Tricks for Growing Poppies
With their bright silky flowers, poppies bring early splashes of color to the garden. Poppies, which exist in annual, biennial and perennial varieties, are easy to grow from seed, and they require little maintenance if planted in a suitable location. The California poppy, an annual, and the Iceland poppy, a short-lived perennial, are poppy varieties known for longer bloom times, according to the Texas AgriLife Extension Service of Texas A&M University.
Poppies do best in cooler temperatures, so plant them in early spring as soon as the soil can be worked. Mix the poppy seeds with about three parts sand for ease of planting and a reduced need for thinning seedlings later. Scatter seeds where you want them to grow and then cover them with about 1/8 inch of soil. Sprinkle gently with water so as not to disturb the seeds. Keep the soil moist until the poppies germinate, which takes 10 to 15 days when the temperature is 55 degrees F. These flowers tend to self-seed so do not be surprised to find a good crop of volunteer poppies coming up in the following growing season.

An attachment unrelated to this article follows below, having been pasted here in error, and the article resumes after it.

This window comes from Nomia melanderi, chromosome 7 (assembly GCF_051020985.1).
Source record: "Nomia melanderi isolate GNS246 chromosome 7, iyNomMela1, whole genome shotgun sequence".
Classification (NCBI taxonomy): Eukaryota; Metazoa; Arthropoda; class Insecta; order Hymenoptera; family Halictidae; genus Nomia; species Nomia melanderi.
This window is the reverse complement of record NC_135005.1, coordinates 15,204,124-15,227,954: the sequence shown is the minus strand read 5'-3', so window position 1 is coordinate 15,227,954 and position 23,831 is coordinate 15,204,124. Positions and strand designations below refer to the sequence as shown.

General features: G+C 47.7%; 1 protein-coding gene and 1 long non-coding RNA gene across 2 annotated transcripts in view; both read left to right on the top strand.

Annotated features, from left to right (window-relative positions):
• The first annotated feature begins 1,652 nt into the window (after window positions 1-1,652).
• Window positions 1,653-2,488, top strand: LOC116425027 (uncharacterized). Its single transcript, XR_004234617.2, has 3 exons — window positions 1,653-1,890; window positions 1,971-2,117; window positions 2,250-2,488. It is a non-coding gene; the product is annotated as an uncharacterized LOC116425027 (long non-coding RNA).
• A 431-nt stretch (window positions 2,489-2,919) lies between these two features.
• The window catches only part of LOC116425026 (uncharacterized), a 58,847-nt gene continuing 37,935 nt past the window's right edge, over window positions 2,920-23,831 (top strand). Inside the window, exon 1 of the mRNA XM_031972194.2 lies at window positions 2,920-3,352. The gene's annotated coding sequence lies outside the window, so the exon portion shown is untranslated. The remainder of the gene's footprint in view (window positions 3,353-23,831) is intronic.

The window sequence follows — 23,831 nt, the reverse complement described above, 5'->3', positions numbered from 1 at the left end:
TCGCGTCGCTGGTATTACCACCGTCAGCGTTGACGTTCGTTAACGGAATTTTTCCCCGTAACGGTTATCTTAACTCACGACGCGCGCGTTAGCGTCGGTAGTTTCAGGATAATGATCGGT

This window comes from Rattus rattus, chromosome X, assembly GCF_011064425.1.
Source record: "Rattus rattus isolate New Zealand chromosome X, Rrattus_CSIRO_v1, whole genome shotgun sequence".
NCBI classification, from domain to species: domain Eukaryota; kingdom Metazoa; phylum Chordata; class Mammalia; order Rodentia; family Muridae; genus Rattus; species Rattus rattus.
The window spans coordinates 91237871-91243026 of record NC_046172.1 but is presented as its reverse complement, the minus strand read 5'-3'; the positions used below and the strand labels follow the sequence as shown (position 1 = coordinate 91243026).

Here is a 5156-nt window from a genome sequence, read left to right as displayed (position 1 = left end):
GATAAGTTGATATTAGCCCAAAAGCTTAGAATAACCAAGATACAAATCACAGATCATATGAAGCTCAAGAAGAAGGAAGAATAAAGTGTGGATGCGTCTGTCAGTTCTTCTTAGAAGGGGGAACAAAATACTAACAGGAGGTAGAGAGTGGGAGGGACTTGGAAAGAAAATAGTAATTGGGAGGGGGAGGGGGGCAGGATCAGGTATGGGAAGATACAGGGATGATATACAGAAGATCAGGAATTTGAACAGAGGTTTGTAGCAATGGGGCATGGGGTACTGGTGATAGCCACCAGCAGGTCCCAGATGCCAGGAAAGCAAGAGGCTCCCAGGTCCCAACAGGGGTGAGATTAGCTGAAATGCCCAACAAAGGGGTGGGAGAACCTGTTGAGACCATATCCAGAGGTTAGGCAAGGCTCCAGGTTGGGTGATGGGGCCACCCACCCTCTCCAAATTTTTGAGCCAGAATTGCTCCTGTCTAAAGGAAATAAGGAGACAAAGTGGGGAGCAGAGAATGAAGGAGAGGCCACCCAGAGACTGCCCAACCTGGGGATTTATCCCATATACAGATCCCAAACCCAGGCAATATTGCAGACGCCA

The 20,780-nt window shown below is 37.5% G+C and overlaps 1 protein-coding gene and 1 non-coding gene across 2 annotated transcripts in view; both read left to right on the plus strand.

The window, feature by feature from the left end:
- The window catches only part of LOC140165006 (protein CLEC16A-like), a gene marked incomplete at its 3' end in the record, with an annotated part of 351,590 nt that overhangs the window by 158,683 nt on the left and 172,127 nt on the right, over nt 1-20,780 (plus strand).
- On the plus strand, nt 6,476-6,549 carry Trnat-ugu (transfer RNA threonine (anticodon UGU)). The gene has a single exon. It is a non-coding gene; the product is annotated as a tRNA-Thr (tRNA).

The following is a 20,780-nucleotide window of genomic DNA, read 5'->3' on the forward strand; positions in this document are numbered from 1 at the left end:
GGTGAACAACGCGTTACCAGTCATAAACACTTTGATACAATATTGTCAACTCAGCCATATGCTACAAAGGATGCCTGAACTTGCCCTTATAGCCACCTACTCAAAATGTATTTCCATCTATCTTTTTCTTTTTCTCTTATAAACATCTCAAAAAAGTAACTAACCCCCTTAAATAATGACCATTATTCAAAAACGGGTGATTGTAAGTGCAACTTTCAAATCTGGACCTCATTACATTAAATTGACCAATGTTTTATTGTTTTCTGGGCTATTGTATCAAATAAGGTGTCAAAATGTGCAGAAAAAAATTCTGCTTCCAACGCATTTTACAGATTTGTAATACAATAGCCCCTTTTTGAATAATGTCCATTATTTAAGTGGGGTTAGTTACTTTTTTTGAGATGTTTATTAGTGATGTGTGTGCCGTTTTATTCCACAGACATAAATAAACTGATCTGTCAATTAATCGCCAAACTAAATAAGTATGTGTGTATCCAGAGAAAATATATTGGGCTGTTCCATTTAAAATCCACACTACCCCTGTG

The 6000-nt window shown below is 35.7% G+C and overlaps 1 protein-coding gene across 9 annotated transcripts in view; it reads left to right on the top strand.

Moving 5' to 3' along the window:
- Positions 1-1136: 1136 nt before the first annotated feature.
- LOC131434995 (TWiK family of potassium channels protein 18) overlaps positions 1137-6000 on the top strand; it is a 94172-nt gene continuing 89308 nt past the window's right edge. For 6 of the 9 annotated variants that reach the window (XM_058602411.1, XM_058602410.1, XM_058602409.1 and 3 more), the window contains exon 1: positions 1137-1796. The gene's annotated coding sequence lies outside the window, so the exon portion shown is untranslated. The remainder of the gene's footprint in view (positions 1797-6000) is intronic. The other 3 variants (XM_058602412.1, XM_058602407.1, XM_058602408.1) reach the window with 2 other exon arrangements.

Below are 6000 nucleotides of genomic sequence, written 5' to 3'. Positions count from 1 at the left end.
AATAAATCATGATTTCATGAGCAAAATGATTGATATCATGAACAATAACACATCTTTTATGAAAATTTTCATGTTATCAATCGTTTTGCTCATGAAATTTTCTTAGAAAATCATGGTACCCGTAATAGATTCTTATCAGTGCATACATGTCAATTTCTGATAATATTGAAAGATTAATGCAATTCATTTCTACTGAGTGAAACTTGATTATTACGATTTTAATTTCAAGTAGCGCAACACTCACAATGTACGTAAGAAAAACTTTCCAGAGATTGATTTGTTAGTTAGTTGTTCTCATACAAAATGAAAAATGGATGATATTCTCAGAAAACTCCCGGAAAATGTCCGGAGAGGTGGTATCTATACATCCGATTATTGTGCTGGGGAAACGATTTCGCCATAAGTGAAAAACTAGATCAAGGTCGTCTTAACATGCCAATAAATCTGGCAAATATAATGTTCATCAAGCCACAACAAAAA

If you space poppy plantings about two weeks apart, you can extend the blooming time of your poppies.
For a more abundant and longer lasting blooming period, remove old poppy flowers from the plants once they drop their petals, but leave some flowers on at the end of the season if you want poppies to self-seed.
Poppies planted in sites protected from harsh winds will also keep their flowers longer.
Grow poppies 6 to 10 inches apart, which provides for good air circulation, thereby reducing the possibility of developing diseases such as downy mildew.
Plant poppies in well-drained soil. Compost added to the soil will help improve drainage. Poppies tolerate dry soil better than wet soil. In fact, poppies wintered in wet soil may never fully recover.
If aphids appear on budding plants, spray them off with a strong stream of water using a garden hose. Poppies often do not respond well to chemical sprays, according to the University of Nebraska-Lincoln Extension Horticulture.